Processes waiting for NFS IO do show in Linux %iowait statistics

September 19, 2013

Suppose that you have a machine that does decent amounts of both local disk IO and NFS IO and it's not performing as well as you'd like. Tools like vmstat show that it's spending a significant amount of time in %iowait while your (local) disk stats tool is somewhat ambivalent but suggests that the local disks are often not saturated. Can you safely conclude that your system is spending a bunch of its time waiting on NFS IO and this is what the %iowait numbers are reflecting?

As far as I can tell from both experimentation and some reading of the kernel source, the answer is yes. Waiting for NFS IO shows up in %iowait. A NFS client with otherwise inexplicable %iowait times is thus waiting on NFS IO because your fileservers aren't responding as fast as it would like.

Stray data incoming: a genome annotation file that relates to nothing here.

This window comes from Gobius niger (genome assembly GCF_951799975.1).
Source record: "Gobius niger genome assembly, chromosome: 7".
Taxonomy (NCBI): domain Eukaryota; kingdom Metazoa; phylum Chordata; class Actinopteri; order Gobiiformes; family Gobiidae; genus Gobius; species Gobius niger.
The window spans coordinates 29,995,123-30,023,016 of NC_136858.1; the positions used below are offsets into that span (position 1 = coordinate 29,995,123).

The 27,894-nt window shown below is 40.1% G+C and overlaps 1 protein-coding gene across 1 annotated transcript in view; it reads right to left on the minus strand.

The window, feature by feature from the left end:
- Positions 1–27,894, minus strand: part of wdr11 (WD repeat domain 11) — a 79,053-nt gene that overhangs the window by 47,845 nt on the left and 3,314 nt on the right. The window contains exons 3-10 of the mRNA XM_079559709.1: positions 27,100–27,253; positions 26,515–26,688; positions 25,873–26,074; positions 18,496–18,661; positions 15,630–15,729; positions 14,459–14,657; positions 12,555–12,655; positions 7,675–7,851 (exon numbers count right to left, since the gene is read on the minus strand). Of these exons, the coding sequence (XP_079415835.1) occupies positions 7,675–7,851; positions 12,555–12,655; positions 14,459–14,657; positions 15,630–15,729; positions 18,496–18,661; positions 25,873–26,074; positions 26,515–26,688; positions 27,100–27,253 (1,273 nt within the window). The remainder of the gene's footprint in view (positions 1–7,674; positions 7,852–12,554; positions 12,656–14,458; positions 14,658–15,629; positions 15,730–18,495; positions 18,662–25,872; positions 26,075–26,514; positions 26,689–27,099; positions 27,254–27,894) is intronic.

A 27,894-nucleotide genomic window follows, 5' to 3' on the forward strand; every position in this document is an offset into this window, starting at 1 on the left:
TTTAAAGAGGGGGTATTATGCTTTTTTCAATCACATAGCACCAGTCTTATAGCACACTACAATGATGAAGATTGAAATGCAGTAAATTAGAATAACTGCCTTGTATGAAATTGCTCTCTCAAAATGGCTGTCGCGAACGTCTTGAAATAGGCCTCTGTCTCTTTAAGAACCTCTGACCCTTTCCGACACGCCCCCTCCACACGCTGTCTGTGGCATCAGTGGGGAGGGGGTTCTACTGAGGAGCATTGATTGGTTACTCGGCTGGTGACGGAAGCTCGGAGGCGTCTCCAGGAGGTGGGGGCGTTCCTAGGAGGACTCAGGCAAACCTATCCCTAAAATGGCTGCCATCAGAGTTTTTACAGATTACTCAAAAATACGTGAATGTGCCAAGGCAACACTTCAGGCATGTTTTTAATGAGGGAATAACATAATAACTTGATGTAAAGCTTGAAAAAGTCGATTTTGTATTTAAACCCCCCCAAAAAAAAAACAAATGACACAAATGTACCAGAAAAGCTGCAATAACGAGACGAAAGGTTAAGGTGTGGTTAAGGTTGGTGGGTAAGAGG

(Crudely simplifying, from the kernel source it very much looks like the same mechanisms drive %iowait as drive things like vmstat's b column ('busy' processes, processes waiting in uninterruptible sleep) and in fact the Linux load average itself, and processes waiting on NFS IO definitely show up in the latter two.)

You might wonder why I bothered asking such an obvious question. The simple answer is that Unix systems have had a historical habit of not considering remote filesystem IO to be 'real' disk IO. In the old days it would have been perfectly in character for %iowait to only reflect IO to real disks. Current manpages for vmstat, top, and so on do describe %iowait generally as eg 'time spent waiting for IO' (without restricting it to disks) but my old habits die hard.

Sidebar: NFS client performance information

It turns out that while I wasn't looking Linux has gained quite detailed NFS client performance statistics in the form of a whole barrage of (per-filesystem) stuff that's reported through /proc/self/mountstats. Unfortunately both documentation on what's in mountstats and good tools for monitoring it seem to be a bit lacking, but a lot of information is there if you can dig it out.

(See nfsiostats from the sysstat package for one thing that reads it. Note that this can be compiled on, say, Ubuntu 10.04 even though 10.04 didn't package it.)

Written on 19 September 2013.
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Last modified: Thu Sep 19 23:50:08 2013
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